• Energy and Telecommunications: Sen. Mike Nozzolio
  • Environmental Conservation: Sen. Carl Marcellino
  • Ethics: Sen. Owen Johnson
  • Finance: Sen. John DeFrancisco
  • Health: Sen. Kemp Hannon
  • Higher Education: Sen. Ken LaValle
  • Housing, Construction and Community Development: Sen. John Bonacic
  • Insurance: Sen. Jim Seward
  • Investigations and Governmental Operations: Sen. George Winner
  • Judiciary: Sen. George Maziarz
  • Labor: Sen. Joseph Robach
  • Local Government: Sen. Betty Little
  • Mental Health and Developmental Disabilities: Sen. Tom Morahan
  • Racing, Gaming and Wagering: Sen. John Bonacic
  • Rules: Sen. Dean Skelos
  • Social Services: Sen. Roy McDonald
  • Transportation: Sen. Charles Fuschillo
  • Veterans, Homeland Security and Military Affairs: Sen. Vincent Leibell

See also

References

  1. ^ The last elected Lt. Gov., David Paterson, succeeded to the governor's office upon Eliot Spitzer's resignation. Richard Ravitch was appointed by Gov. Paterson, which was upheld by the New York Court of Appeals.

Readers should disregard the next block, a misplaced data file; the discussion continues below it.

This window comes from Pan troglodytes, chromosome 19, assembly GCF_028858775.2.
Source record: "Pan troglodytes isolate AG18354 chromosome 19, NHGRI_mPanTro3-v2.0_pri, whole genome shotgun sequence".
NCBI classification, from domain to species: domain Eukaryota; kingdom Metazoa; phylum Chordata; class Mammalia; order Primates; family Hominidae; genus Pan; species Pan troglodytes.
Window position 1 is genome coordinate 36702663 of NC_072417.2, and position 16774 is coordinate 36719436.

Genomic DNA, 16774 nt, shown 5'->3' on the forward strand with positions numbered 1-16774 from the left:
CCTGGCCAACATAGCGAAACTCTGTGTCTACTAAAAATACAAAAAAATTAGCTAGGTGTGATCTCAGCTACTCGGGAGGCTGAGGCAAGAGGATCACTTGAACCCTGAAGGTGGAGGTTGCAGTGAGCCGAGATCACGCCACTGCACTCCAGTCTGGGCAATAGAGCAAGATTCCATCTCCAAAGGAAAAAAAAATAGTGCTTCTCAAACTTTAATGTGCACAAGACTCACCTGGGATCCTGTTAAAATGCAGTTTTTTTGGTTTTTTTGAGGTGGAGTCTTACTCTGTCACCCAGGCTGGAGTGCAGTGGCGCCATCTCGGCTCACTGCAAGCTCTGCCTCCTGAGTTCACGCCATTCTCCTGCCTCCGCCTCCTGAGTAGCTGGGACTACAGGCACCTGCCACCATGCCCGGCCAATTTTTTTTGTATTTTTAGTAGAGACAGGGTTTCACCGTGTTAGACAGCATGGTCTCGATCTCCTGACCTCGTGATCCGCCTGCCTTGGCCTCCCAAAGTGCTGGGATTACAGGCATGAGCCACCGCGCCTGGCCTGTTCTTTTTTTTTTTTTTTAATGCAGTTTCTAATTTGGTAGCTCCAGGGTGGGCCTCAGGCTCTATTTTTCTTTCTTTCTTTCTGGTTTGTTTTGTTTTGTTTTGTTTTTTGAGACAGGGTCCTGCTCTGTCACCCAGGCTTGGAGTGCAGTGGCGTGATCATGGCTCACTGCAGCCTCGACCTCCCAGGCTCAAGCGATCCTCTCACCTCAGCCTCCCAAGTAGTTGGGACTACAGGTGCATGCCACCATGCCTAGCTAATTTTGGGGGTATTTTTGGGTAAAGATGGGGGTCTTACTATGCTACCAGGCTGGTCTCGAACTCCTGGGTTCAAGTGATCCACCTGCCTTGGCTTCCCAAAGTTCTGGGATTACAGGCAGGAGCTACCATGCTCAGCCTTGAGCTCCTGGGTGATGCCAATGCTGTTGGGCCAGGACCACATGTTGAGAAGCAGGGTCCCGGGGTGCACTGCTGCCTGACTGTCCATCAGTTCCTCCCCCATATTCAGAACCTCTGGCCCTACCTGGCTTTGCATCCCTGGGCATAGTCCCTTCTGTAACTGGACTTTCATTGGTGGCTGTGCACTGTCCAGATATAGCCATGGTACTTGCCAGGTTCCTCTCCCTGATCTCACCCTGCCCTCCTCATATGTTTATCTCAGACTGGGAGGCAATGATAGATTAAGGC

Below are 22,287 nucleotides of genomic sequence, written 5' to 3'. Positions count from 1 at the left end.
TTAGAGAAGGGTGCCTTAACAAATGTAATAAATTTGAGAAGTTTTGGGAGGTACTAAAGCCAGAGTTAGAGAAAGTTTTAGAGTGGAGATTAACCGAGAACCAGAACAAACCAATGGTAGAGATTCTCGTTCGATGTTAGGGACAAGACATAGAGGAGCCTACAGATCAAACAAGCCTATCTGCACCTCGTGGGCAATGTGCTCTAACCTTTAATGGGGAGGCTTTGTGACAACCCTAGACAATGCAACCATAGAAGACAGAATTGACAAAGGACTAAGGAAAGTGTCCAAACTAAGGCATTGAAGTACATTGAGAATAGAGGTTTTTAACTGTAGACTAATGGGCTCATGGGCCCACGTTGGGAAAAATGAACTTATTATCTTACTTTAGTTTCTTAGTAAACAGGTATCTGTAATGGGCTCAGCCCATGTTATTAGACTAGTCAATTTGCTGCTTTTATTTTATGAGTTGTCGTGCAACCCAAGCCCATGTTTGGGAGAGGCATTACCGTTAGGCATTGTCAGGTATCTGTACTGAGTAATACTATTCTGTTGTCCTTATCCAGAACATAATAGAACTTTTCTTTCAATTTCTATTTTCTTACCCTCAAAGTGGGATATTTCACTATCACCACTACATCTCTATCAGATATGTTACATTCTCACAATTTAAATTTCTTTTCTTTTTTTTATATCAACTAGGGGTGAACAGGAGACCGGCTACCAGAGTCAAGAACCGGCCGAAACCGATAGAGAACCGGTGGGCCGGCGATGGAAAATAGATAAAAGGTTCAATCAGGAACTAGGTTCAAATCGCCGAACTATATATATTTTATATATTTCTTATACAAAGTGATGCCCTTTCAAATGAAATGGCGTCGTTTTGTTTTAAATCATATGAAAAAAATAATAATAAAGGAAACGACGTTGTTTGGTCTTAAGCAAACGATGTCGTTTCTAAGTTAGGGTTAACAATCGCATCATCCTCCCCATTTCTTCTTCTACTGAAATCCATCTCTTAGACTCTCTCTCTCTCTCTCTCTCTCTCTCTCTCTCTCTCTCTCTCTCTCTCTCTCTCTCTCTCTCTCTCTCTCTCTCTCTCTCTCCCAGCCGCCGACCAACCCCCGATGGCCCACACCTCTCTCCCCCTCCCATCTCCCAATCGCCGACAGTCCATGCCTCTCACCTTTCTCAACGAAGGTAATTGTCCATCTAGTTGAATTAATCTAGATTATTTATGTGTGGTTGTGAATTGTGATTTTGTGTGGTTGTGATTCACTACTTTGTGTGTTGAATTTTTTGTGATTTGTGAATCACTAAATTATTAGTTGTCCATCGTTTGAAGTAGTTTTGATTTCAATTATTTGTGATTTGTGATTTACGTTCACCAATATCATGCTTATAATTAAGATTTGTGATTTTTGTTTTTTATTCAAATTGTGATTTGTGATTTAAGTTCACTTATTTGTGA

2. ^ "Branches of Government in New York State". New York State Senate, A Guide to New York State's Government. New York State Senate. 1988. http://www.senate.state.ny.us/sws/aboutsenate/branches_gov.html. Retrieved 2009-04-23.  
  3. ^ 2008 Election Results, New York State Board of Elections.
  4. ^ 2008-09 (Post-Election) Partisan Composition of State Legislatures National Conference of State Legislatures
  5. ^ New York Times. "Democrats Take State Senate." nytimes.com. Nov 5, 2008.
  6. ^ Peters, Jeremy W.Democrats Likely to Keep Control of State Senate, The New York Times, November 6, 2008.